Robinson Cano

UPDATED: Everything about today’s qualifying offer deadline

26 Comments

Here’s the wrap on how Monday’s qualifying offer deadline went down. First, here’s a quick guide to the qualifying offers game:

  • Teams are allowed to make $14.1 million qualifying offers to free agents they’ve employed for at least a year and thus secure a draft pick if they depart. That pick will come immediately following the first round of the draft, regardless of what team signs the player.
  • Teams that sign players who were given qualifying offers lose their first-round pick, as long as that first-round pick isn’t in the top 10, Teams with top-10 selections lose their next picks instead.
  • Why $14.1 million? That’s the average of the top 125 player salaries. It’s up from $13.2 million last year.
  • Players given qualifying offers have until Nov. 11 to accept or reject them. Players rejecting the offers will still be allowed to negotiate and re-sign with their former teams.

What we learned throughout the day:

  • The Yankees have made qualifying offers to Robinson Cano, Hiroki Kuroda and Curtis Granderson.
  • The Cardinals have made an offer to Carlos Beltran.
  • The Blue Jays have declined to give one to Josh Johnson.
  • The Reds made an offer to Shin-Soo Choo, but not to Bronson Arroyo.
  • The Indians are giving an offer to Ubaldo Jimenez.
  • Red Sox GM Ben Cherington said that Jacoby Ellsbury, Mike Napoli and Stephen Drew are getting qualifying offers, while Jarrod Saltalamacchia is not.
  • The A’s declined to give offers to either Bartolo Colon or Grant Balfour.
  • The Mariners extended an offer to Kendrys Morales.
  • The Braves made a qualifying offer to Brian McCann, but not to Tim Hudson.
  • The Royals made Ervin Santana a qualifying offer.
  • The Pirates did not make an offer to A.J. Burnett.
  • The Rangers made Nelson Cruz a qualifying offer.

In all, 13 free agents received qualifying offers, with no real surprises either way.

Matt Garza was the lone elite free agent ineligible to receive an offer. He was traded from the Cubs to the Rangers in July.

Here is the rundown of qualifying offers for the top 25 free agents from our overall 150.

1. Robinson Cano (2B Yankees): YES
2. Jacoby Ellsbury (OF Red Sox): YES
3. Shin-Soo Choo (OF Reds): YES
4. Matt Garza (RHP Rangers): ineligible
5. Ervin Santana (RHP Royals): YES
6. Ubaldo Jimenez (RHP Indians): YES
7. Brian McCann (C Braves): YES
8. Curtis Granderson (OF Yankees): YES
9. Carlos Beltran (OF Cardinals): YES
10. Hiroki Kuroda (RHP Yankees): YES
11. A.J. Burnett (RHP Pirates): NO
12. Nelson Cruz (OF Rangers): YES
13. Mike Napoli (1B Red Sox): YES
14. Tim Hudson (RHP Braves): NO
15. Stephen Drew (SS Red Sox): YES
16. Bronson Arroyo (RHP Reds): NO
17. Jarrod Saltalamacchia (C Red Sox): NO
18. Joe Nathan (RHP Rangers): NO
19. Bartolo Colon (RHP Athletics): NO
20. Ricky Nolasco (RHP Dodgers): ineligible
21. Jason Vargas (LHP Angels): NO
22. Kendrys Morales (1B-DH Mariners): YES
23. Brian Wilson (RHP Dodgers): ineligible
24. Dan Haren (RHP Nationals): NO
25. Scott Kazmir (LHP Indians): NO

Casey McGehee signs one-year deal with Yomiuri Giants

DETROIT, MI - AUGUST 19: Casey McGehee #31 of the Detroit Tigers singles in the fourth inning of the game against the Boston Red Sox on August 19, 2016 at Comerica Park in Detroit, Michigan. (Photo by Leon Halip/Getty Images)
Getty Images
Leave a comment

Former Tigers infielder Casey McGehee has reportedly signed a one-year deal with the Yomiuri Giants of Nippon Professional Baseball, according to FOX Sports’ Ken Rosenthal.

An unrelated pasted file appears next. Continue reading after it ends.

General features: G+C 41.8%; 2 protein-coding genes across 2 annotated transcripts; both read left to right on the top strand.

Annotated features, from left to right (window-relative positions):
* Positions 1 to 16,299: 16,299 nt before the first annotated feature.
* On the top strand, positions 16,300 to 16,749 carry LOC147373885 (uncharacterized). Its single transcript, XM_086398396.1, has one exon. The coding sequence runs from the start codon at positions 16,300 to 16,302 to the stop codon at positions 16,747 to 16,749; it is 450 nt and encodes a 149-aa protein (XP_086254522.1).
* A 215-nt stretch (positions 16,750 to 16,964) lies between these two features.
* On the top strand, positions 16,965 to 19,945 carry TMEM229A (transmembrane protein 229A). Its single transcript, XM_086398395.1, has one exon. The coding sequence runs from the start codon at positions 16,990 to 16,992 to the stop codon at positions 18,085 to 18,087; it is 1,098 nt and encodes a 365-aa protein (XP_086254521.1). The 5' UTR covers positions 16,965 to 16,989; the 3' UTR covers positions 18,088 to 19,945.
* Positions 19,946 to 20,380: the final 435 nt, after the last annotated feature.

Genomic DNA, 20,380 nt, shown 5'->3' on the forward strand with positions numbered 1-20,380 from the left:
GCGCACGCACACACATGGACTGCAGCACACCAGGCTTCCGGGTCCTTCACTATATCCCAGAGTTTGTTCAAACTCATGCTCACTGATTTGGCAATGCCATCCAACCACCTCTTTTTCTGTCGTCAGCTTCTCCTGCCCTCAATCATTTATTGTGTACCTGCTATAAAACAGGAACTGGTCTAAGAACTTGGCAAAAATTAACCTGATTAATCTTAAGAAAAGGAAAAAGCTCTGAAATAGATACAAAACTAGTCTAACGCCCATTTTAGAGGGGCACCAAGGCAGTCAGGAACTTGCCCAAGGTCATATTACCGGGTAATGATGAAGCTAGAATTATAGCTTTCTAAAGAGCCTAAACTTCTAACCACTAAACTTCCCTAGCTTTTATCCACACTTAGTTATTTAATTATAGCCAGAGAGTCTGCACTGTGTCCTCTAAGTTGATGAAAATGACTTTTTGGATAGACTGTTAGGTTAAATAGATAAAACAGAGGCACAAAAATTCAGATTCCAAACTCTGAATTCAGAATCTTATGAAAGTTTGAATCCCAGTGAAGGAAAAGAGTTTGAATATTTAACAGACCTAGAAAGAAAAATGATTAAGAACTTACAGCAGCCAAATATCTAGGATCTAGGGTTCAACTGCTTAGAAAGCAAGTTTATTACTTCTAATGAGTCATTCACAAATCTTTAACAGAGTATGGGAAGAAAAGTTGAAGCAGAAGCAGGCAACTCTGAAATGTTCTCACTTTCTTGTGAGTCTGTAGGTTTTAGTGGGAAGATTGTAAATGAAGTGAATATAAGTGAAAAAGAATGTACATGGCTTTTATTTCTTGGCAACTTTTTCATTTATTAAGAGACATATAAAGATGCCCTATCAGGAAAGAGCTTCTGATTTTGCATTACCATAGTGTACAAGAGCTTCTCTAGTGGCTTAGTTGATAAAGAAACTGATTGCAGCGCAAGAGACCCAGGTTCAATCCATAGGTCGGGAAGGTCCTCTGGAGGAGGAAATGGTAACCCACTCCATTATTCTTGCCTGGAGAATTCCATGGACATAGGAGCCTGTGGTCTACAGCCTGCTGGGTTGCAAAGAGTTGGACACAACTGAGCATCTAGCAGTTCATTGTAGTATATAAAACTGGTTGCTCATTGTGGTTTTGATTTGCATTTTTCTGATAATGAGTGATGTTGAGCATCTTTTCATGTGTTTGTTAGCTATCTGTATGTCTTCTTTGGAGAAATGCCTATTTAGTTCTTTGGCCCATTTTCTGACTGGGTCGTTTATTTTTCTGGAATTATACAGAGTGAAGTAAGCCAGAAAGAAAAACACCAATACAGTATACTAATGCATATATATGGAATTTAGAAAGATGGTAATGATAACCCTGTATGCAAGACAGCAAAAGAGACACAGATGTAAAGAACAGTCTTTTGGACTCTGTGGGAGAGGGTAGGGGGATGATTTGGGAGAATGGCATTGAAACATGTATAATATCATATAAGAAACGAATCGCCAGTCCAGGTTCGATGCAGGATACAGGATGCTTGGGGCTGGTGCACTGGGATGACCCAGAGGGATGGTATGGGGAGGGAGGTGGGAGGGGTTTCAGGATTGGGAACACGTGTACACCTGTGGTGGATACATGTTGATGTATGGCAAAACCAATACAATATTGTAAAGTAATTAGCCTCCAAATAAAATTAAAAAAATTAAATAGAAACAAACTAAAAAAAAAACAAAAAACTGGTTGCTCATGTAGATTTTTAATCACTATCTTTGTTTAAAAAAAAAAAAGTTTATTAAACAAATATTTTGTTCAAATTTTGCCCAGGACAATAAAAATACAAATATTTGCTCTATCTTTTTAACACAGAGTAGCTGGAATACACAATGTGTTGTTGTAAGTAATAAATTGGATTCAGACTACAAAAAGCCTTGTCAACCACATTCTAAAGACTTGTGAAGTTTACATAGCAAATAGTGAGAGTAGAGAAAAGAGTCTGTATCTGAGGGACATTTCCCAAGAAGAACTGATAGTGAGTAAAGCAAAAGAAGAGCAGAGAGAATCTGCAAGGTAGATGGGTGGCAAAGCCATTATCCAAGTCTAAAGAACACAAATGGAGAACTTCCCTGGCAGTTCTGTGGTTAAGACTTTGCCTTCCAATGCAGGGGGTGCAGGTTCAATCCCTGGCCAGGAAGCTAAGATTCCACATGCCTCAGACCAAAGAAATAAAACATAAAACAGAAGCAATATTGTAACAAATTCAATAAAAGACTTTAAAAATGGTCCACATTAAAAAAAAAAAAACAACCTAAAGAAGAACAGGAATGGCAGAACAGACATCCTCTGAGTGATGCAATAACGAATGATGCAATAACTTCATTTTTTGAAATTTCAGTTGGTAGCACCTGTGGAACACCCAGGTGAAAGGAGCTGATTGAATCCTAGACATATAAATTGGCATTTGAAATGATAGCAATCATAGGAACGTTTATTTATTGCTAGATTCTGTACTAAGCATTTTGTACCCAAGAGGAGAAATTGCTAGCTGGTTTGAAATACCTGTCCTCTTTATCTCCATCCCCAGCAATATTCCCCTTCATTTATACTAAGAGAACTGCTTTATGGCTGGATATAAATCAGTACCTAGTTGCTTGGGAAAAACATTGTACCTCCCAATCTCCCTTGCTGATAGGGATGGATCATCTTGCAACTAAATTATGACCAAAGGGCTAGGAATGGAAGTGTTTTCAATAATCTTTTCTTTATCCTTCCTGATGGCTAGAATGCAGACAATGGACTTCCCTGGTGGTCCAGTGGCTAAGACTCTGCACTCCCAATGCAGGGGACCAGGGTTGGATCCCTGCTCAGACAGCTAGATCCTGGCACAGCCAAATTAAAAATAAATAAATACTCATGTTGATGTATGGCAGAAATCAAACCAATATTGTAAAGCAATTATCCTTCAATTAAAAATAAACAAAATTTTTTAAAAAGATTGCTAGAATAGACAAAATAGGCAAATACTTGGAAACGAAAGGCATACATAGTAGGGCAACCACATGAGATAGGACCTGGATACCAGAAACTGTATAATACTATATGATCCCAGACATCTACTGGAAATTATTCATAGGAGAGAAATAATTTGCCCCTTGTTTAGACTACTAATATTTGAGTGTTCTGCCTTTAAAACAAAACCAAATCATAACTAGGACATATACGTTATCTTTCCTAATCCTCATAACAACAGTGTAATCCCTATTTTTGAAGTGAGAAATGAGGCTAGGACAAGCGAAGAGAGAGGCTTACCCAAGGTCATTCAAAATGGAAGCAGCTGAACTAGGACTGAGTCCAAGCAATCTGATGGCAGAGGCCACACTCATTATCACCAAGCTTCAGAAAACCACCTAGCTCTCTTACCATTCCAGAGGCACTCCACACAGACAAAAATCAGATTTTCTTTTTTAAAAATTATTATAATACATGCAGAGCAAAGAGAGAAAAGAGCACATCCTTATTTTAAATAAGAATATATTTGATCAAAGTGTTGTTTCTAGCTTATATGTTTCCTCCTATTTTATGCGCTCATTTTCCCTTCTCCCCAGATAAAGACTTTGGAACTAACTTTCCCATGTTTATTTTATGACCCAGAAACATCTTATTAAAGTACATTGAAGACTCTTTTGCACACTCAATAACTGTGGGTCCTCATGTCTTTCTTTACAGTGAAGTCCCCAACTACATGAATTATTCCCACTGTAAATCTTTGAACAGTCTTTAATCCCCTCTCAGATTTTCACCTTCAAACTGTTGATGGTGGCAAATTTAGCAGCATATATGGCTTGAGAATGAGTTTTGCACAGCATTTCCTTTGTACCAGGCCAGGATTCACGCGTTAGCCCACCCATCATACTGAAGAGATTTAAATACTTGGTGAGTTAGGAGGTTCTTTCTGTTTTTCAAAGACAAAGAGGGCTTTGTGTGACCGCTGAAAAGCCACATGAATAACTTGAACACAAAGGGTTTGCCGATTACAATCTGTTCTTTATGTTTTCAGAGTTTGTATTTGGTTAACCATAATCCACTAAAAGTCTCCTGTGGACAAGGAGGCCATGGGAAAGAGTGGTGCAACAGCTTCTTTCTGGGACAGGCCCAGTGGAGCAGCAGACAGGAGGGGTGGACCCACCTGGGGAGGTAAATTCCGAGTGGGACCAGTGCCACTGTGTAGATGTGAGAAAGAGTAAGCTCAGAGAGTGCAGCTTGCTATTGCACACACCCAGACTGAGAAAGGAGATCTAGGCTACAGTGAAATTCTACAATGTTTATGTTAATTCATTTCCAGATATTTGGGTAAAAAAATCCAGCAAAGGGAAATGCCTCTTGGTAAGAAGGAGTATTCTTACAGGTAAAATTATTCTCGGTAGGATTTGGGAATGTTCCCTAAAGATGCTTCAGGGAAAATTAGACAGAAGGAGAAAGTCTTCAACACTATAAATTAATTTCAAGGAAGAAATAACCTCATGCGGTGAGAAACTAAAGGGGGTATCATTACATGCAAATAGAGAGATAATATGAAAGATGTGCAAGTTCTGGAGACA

It’s the fourth move the corner infielder has made in the last two seasons after seeing short-term stints with the Marlins, Giants and Tigers. He signed a minor league deal with the Tigers prior to the 2016 season, providing the club with some infield depth behind 24-year-old Nick Castellanos. When Castellanos hit the disabled list in August with a broken hand, McGehee was recalled from Triple-A Toledo for a 30-game stint and slashed .228/.260/.239 with one extra-base hit in 96 PA. His career batting line (.258/.317/.384 over eight seasons) isn’t too shabby, but his age and a long history of knee injuries puts a damper on his potential.

McGehee last appeared in the NPB circuit in 2013, when he signed a one-year, $1.5 million deal with the Tohoku Rakuten Golden Eagles. He spent the bulk of his season at the hot corner, batting an impressive .292/.396/.515 with 28 homers in 590 PA and appearing in the Eagles’ first and only championship run to date.

The deal comes with a club option for 2018, Rosenthal reports, though no figure has been specified.

Report: Dodgers could pursue three-year deal with Rich Hill

LOS ANGELES, CA - OCTOBER 18:  Rich Hill #44 of the Los Angeles Dodgers pitches in the first inning against the Chicago Cubs in game three of the National League Championship Series at Dodger Stadium on October 18, 2016 in Los Angeles, California.  (Photo by Harry How/Getty Images)
Getty Images
1 Comment

Free agent left-hander Rich Hill is rumored to be entertaining a three-year, $40+ million offer from the Dodgers, reports Peter Gammons. The Boston Globe’s Nick Cafardo corroborated the report, adding that Hill could receive somewhere between $46 and $48 million from his former team.

Hill, 36, pitched to a 2.12 ERA and 3.91 FIP in back-to-back stints with the Athletics and Dodgers in 2016. While a chronic case of blisters on his pitching hand limited the frequency of his starts, he still figures to be one of the most productive and noteworthy starting pitchers on the market this winter.

The Orioles, Yankees, Red Sox, Rangers and Astros have all been mentioned as potential suitors for the left-hander’s services, though Orioles’ GM Dan Duquette said the club has yet to make a play for Hill and ESPN’s Jim Bowden pointed out that the Red Sox are less involved in trade talks than other interested parties.